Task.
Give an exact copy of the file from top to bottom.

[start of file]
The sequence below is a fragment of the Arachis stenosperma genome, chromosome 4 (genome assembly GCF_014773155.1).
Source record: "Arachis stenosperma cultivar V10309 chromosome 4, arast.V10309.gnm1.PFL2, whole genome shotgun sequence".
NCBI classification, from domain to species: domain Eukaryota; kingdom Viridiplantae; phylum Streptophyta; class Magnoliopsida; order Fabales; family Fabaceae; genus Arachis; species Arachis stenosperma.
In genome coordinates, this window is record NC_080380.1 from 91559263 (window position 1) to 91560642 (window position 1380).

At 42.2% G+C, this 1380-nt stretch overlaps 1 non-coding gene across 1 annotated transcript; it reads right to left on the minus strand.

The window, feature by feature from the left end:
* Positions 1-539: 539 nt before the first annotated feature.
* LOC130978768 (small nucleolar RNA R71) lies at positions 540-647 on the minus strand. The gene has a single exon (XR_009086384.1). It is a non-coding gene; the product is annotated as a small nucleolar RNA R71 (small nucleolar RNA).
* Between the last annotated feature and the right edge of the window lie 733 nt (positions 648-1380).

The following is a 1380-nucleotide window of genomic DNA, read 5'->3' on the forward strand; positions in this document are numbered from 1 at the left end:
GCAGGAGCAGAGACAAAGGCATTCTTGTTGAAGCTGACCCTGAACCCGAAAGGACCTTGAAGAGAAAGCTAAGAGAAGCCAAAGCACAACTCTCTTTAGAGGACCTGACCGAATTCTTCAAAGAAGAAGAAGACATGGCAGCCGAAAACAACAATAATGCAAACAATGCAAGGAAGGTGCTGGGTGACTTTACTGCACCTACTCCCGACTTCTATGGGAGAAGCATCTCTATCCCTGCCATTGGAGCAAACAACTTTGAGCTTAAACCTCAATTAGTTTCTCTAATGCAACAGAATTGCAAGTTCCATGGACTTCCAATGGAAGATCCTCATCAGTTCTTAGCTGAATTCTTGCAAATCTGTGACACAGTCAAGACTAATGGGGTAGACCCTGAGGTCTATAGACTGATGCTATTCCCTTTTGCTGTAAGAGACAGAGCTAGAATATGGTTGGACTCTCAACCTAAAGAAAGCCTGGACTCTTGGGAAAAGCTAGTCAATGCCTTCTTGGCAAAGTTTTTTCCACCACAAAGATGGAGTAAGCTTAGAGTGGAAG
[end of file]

The sequence below is a fragment of the Arachis stenosperma genome, chromosome 4 (genome assembly GCF_014773155.1).
Source record: "Arachis stenosperma cultivar V10309 chromosome 4, arast.V10309.gnm1.PFL2, whole genome shotgun sequence".
NCBI classification, from domain to species: domain Eukaryota; kingdom Viridiplantae; phylum Streptophyta; class Magnoliopsida; order Fabales; family Fabaceae; genus Arachis; species Arachis stenosperma.
In genome coordinates, this window is record NC_080380.1 from 91559263 (window position 1) to 91560642 (window position 1380).

At 42.2% G+C, this 1380-nt stretch overlaps 1 non-coding gene across 1 annotated transcript; it reads right to left on the minus strand.

The window, feature by feature from the left end:
* Positions 1-539: 539 nt before the first annotated feature.
* LOC130978768 (small nucleolar RNA R71) lies at positions 540-647 on the minus strand. The gene has a single exon (XR_009086384.1). It is a non-coding gene; the product is annotated as a small nucleolar RNA R71 (small nucleolar RNA).
* Between the last annotated feature and the right edge of the window lie 733 nt (positions 648-1380).

The following is a 1380-nucleotide window of genomic DNA, read 5'->3' on the forward strand; positions in this document are numbered from 1 at the left end:
GCAGGAGCAGAGACAAAGGCATTCTTGTTGAAGCTGACCCTGAACCCGAAAGGACCTTGAAGAGAAAGCTAAGAGAAGCCAAAGCACAACTCTCTTTAGAGGACCTGACCGAATTCTTCAAAGAAGAAGAAGACATGGCAGCCGAAAACAACAATAATGCAAACAATGCAAGGAAGGTGCTGGGTGACTTTACTGCACCTACTCCCGACTTCTATGGGAGAAGCATCTCTATCCCTGCCATTGGAGCAAACAACTTTGAGCTTAAACCTCAATTAGTTTCTCTAATGCAACAGAATTGCAAGTTCCATGGACTTCCAATGGAAGATCCTCATCAGTTCTTAGCTGAATTCTTGCAAATCTGTGACACAGTCAAGACTAATGGGGTAGACCCTGAGGTCTATAGACTGATGCTATTCCCTTTTGCTGTAAGAGACAGAGCTAGAATATGGTTGGACTCTCAACCTAAAGAAAGCCTGGACTCTTGGGAAAAGCTAGTCAATGCCTTCTTGGCAAAGTTTTTTCCACCACAAAGATGGAGTAAGCTTAGAGTGGAAG